Further, graphs visually illustrating relationships can be constructed with the relationship management system. In one exemplary graph, individuals can be illustrated as nodes and relationships between individuals can be illustrated as line segments joining the nodes. In such a graph, different types of relationships can be illustrated as visually distinct line segments; visually distinct line segments can be illustrated using different colors, thicknesses, and/or styles. For example, enhanced organizational charts can be generated using the relationship management system, where line segments between nodes that signify relationships resulting from organizational positions can be black, line segments between nodes that signify project-based relationships can be red, and line segments that signify social relationships can be blue.
One aspect of the present invention can include a software method for analyzing relationships between individuals. The method can include the steps of recording relationships based upon organization structure, project specific collaborations, and social interactions. The recorded relationships can be queried. The querying of the recorded relationships can involve interrogating different categories of data including organizational relationship data, project-specific relationship data, and social relationship data. Query results can be generated responsive to the querying of the recorded relationships. At least one chart illustrating the query result can be generated. The chart can be a unified relationship chart illustrating relationships among individuals from at least two different relationship categories. The relationship categories can include organizational relationships, project-specific relationships, and social relationships. In one embodiment, the chart can represent individuals as nodes and can represent relationships as line segments connecting the nodes. Line segments for each relationship category can be visually distinctive.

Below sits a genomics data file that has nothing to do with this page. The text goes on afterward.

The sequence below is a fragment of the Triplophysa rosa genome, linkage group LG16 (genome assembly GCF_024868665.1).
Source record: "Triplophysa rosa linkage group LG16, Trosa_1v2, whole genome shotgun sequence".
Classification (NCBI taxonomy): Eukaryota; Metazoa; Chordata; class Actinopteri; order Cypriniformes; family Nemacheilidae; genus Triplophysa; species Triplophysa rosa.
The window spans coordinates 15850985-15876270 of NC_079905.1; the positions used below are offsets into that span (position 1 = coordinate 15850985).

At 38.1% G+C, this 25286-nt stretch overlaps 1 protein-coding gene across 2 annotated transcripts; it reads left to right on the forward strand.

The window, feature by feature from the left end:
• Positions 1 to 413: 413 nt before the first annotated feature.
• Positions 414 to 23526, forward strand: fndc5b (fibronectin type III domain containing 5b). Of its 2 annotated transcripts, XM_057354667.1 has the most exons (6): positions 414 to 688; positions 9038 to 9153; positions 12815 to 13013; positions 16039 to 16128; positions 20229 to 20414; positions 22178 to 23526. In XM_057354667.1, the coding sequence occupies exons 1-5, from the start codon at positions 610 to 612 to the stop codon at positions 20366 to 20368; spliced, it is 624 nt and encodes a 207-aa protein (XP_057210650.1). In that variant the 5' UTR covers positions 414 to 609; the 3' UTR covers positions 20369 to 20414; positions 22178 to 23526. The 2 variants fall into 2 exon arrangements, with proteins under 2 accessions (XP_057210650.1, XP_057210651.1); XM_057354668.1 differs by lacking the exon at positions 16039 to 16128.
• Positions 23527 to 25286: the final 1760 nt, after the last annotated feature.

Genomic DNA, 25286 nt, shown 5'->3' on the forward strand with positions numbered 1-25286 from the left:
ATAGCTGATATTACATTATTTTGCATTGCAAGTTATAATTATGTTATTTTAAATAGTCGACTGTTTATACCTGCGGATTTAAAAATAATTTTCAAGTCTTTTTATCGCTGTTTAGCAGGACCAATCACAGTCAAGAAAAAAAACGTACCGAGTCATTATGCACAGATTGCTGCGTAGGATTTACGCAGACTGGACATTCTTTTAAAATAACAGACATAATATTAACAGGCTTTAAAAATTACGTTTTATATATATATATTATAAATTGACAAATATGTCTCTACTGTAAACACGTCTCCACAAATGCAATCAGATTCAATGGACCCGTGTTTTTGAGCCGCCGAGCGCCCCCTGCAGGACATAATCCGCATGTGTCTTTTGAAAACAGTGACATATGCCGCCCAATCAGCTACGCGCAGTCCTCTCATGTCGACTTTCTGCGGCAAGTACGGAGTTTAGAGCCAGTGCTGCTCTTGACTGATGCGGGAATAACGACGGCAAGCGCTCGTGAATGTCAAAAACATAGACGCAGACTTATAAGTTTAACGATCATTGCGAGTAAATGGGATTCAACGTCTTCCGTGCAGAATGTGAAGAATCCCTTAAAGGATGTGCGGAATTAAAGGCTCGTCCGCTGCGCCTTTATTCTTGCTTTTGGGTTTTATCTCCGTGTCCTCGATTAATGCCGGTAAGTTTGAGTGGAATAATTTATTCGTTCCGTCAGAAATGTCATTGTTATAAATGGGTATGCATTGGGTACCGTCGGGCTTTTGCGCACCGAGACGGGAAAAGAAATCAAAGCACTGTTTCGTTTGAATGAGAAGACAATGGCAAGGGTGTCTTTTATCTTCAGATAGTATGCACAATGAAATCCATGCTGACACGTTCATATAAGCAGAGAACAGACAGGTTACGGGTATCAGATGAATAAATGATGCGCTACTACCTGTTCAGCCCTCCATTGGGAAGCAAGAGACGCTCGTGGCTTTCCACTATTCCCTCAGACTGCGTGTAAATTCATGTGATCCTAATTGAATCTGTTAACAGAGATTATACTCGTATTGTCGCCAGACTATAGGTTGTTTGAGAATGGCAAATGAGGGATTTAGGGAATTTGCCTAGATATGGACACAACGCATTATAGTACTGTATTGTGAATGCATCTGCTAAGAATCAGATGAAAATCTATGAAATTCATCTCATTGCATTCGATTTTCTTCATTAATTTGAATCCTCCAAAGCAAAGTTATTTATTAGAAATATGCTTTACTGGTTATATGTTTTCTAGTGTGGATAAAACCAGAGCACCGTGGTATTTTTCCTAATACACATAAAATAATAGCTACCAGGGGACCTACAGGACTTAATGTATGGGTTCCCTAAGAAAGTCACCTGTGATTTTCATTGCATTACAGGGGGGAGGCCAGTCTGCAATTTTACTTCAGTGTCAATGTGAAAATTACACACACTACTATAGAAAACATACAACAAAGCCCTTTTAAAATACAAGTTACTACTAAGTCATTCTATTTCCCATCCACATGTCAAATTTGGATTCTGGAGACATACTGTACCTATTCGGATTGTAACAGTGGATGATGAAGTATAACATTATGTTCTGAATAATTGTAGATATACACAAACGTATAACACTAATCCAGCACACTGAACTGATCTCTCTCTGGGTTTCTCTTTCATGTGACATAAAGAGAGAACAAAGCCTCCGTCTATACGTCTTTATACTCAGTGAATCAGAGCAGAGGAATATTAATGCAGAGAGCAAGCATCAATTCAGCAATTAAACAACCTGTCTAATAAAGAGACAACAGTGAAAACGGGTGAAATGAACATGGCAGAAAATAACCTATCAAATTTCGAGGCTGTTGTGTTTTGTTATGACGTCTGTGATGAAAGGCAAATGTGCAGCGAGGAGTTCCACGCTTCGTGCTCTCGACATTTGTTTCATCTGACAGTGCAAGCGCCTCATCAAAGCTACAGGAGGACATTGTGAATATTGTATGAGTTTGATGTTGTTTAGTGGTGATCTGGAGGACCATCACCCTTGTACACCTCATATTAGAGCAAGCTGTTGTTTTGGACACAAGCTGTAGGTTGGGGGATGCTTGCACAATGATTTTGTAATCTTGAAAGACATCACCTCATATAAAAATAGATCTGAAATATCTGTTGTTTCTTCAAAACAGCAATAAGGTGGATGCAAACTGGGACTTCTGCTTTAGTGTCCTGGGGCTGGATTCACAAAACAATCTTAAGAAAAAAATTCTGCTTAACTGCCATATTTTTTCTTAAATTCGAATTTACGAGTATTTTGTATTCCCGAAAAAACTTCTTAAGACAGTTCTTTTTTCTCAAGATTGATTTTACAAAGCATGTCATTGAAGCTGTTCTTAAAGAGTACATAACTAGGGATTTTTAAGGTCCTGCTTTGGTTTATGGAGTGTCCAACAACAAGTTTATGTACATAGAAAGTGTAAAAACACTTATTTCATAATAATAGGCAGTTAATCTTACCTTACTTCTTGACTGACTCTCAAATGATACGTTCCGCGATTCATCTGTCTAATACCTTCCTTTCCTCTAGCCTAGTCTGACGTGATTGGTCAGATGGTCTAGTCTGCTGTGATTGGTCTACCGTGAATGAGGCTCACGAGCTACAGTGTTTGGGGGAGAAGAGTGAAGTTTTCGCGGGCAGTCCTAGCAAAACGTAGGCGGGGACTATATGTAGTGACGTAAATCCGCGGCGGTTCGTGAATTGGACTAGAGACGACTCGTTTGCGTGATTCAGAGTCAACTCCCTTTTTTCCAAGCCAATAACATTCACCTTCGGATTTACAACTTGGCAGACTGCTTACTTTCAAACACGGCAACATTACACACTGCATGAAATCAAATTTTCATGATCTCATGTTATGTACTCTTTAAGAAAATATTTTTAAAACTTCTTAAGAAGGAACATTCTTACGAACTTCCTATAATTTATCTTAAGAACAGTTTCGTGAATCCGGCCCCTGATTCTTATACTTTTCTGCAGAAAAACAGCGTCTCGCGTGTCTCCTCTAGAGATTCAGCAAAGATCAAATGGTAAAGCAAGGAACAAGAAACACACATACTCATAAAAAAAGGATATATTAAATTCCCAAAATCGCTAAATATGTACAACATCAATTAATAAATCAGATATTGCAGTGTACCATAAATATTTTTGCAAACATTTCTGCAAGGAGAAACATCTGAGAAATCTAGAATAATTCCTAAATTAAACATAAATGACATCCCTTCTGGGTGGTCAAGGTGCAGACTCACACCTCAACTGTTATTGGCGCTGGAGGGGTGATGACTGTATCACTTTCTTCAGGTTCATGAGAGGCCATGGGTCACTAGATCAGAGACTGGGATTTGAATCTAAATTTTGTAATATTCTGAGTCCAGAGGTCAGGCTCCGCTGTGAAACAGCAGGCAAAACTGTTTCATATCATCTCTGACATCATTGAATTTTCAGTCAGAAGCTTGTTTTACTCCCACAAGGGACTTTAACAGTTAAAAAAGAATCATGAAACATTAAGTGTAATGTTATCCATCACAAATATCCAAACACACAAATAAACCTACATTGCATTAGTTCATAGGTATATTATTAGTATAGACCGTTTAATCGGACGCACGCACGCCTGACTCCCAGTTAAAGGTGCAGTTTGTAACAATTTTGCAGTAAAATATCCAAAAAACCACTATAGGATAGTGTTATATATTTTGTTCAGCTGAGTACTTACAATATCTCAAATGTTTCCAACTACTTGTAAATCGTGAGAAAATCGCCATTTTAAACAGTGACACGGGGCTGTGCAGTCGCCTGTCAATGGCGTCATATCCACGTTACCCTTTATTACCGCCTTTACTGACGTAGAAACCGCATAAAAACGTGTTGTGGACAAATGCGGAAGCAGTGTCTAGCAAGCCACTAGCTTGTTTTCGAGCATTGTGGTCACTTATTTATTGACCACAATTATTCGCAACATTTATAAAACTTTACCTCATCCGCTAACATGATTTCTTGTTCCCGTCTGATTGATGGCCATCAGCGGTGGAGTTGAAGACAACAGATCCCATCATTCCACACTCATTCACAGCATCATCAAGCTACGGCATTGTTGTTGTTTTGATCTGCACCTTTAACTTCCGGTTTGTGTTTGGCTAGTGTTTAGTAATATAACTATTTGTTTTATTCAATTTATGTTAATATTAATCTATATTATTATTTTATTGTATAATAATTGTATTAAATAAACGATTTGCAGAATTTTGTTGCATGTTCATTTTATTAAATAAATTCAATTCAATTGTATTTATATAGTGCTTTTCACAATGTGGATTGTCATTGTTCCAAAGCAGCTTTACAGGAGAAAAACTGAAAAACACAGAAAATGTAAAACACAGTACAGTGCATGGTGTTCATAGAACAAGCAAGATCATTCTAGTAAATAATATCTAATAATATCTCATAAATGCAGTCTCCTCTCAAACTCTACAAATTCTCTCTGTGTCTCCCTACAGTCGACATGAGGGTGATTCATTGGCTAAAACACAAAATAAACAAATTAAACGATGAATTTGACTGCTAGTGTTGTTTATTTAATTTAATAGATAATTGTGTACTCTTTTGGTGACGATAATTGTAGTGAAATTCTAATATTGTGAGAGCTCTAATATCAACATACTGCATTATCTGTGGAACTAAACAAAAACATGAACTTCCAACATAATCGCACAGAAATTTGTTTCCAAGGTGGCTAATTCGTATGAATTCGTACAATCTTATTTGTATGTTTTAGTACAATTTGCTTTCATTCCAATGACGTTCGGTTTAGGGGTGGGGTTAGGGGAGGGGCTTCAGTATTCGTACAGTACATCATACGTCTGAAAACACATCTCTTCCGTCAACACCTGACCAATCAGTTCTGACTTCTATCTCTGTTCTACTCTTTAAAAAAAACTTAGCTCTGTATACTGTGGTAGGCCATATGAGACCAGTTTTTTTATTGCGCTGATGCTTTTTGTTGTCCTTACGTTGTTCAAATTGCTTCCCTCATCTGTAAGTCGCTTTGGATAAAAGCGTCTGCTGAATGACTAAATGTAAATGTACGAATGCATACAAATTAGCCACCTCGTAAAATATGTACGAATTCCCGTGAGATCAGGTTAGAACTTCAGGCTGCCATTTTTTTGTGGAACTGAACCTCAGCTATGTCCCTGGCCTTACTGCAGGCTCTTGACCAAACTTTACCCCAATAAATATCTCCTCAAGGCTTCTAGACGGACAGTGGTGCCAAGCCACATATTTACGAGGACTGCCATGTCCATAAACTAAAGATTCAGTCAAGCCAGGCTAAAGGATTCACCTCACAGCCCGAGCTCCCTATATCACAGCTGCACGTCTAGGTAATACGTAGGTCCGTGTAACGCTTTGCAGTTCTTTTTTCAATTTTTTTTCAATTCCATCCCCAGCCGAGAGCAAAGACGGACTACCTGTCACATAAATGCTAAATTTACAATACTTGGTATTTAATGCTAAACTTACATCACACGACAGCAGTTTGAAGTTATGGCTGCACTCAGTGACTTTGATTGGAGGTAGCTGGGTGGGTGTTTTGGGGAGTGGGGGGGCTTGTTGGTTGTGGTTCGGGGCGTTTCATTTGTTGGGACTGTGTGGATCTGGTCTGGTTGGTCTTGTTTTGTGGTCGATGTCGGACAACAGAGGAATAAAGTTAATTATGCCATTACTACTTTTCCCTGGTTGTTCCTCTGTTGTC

In one embodiment, an affinity value can be associated with at least one relationship. The affinity value can quantify a relative strength of the associated relationship. In a further embodiment, a relationship can be a bidirectional relationship that is relatively stronger in one direction than in another. That is, a first affinity value can be associated with a relationship to indicate the relative strength of the relationship in one direction. A second affinity value can be associated with the relationship to indicate the relative strength of the relationship in another direction.
In another embodiment, at least two individuals can be identified. A relationship linkage can be determined between the identified individuals. In a further embodiment, at least two relationships can be determined between the identified individuals. A linkage strength for each relationship linkage can be determined. A preferred one of the relationship linkages can be selected based upon the linkage strength values. In one embodiment where affinity values are associated with relationships, the linkage strengths can be based upon affinity values for relationships that are included within the relationship linkages. For example, a linkage strength can be the summation of affinity values for relationships comprising the relationship linkage.
In yet another embodiment, at least one communication can be detected between two individuals. Communications can include, but are not limited to, email messages, chat sessions, postal mail, telephony calls, teleconferencing sessions, and the like. A relationship corresponding to the individuals can be automatically updated responsive to the communication. For example, an affinity value associated with the relationship between the individuals can be increased based upon the communication. When no pre-existing relationship exists between the two individuals, a new social relationship can be created.
Another aspect of the present invention can include a relationship management system. The relationship management system can include a data storage framework for storing multiple relationships of a multitude of relationship categories, where relationship categories can include organizational relationships, project-specific relationships, social relationships, and other such relationships. The relationship management system can also include a query engine, a relationship illustrator, a linkage analyzer, and a relationship weight engine. The query engine can receive inquiries and responsively generate responses based on data stored within the data storage framework. At least a portion of the responses of the query engine can incorporate data from at least two of the relationship categories.